‘Amarinder under the scanner’
In 2016, Punjab Chief Minister Capt Amarinder Singh (who was then the state Congress chief) had to cancel his political rallies in Canada after the SFJ lodged a complaint with the Canadian government that Amarinder’s visit was a “potential violation” of the “Global Affairs Canada” (GAC) policy. SFJ had also moved a local court in Ontario alleging torture charges against Amarinder.
The SFJ had filed a defamation suit against Amarinder in Canada over his statements that the SFJ was “playing into the hands of Pakistan’s Inter-Services Intelligence (ISI)”. In 2017, the group announced a reward of $10,000 to anyone who served the Canadian court summons to Amarinder.
Last year, when the chief minister was on a personal visit to Turnkey, SFJ filed a complaint against him in a local court alleging “torture” of ‘Referendum 2020’ activists in Punjab. Amarinder had welcomed the ban on SFJ and demanded that it be declared a “terrorist organisation”.
In 2012, during a visit of then Punjab chief minister Parkash Singh Badal to the US, the SFJ claimed to have served summons to him secured from a local court in a human rights violation case. Though the chief minister managed to come back to India, the Punjab government fought the case in the US for over a year. The court had dismissed the SFJ lawsuit on the grounds that a Chicago-based Sikh Surinder Pal Singh Kalra was served with the summons instead of Badal.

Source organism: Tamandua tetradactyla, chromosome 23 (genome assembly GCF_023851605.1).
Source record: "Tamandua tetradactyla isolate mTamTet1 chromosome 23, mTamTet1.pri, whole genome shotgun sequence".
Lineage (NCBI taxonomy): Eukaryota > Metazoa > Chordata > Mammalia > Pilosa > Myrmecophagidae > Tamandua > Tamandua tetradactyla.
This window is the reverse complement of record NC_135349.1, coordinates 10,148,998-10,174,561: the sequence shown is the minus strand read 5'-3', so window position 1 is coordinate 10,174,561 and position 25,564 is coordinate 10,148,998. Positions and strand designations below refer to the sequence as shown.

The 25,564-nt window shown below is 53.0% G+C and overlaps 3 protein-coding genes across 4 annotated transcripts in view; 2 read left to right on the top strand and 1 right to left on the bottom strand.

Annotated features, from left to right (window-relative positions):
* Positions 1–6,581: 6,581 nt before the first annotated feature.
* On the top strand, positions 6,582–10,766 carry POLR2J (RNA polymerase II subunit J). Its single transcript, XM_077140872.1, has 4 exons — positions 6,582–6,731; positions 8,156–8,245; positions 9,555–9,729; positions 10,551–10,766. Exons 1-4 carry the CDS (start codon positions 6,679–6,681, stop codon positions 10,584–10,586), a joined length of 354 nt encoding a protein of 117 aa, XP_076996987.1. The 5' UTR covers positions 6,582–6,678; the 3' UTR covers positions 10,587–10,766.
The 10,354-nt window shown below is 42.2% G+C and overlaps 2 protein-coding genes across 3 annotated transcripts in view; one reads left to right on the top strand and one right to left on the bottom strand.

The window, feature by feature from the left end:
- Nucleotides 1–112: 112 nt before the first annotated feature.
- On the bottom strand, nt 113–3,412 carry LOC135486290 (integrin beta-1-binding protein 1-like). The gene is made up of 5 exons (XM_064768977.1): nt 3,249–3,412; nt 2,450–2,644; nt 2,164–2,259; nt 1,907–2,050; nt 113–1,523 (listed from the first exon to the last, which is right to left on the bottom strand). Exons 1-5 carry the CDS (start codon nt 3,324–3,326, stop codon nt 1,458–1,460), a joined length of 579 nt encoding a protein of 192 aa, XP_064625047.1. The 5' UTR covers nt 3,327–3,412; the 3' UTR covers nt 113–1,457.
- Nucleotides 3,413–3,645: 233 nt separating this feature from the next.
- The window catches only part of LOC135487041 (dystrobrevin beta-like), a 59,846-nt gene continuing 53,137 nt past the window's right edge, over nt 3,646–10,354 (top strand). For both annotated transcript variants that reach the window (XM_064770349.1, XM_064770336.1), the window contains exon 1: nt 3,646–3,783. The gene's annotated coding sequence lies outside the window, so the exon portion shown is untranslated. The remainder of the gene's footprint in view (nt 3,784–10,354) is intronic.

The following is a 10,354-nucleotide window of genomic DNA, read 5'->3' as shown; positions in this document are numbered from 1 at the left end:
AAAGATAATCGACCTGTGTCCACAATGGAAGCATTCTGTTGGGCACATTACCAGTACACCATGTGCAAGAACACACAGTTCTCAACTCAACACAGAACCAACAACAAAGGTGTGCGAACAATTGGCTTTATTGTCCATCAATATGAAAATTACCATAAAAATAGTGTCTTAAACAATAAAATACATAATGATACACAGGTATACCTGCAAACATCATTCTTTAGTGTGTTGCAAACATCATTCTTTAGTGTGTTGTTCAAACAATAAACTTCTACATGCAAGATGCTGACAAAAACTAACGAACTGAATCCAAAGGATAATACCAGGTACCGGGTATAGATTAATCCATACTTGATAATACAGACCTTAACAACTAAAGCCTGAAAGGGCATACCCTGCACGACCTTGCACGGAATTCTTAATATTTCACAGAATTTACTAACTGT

“Getting summons issued against Indian politicians is a routine public relation exercise by SFJ,” said Punjab legislator and senior Shiromani Akali Dal leader Bikram Singh Majithia. “They just want to look important and make their nuisance value felt. It is clear they make money in the process from gullible Indians who are working hard to make a living in foreign countries.”
What is the SFJ?
The SFJ was formed in 2007. Pannun, a law graduate from Panjab University in Chandigarh, is seen as the man behind it. He is an attorney at law in the US and SFJ’s legal advisor. Pannun faces a dozen criminal cases in India, including three of sedition for running the secessionist ‘Referendum 2020’ campaign that seeks to “liberate Punjab from Indian occupation”.
Pannun, however, claims that ‘Referendum 2020’ is “a peaceful and democratic movement”.
According to Punjab Police officials, Pannun began backing Kashmiri militants following the Pulwama attack on 14 February.
“Pannun is giving legal aid to Sikh militants living abroad and wanted in India. He has appealed to Punjab gangsters to join the Sikh separatists’ movement,” said a senior Punjab police officer.
“SFJ is misleading Sikhs living in USA and Canada. Pannun uses religion to gather money and further the interests of Pakistan,” said Vineet Joshi, a senior BJP leader from Punjab on whose complaint the first case was registered against Pannun two years ago. “The aim of such summons is only to gather publicity and funding. Such summons don’t lead to anything. His organisation has failed every time and his supporters are now beginning to see this truth.”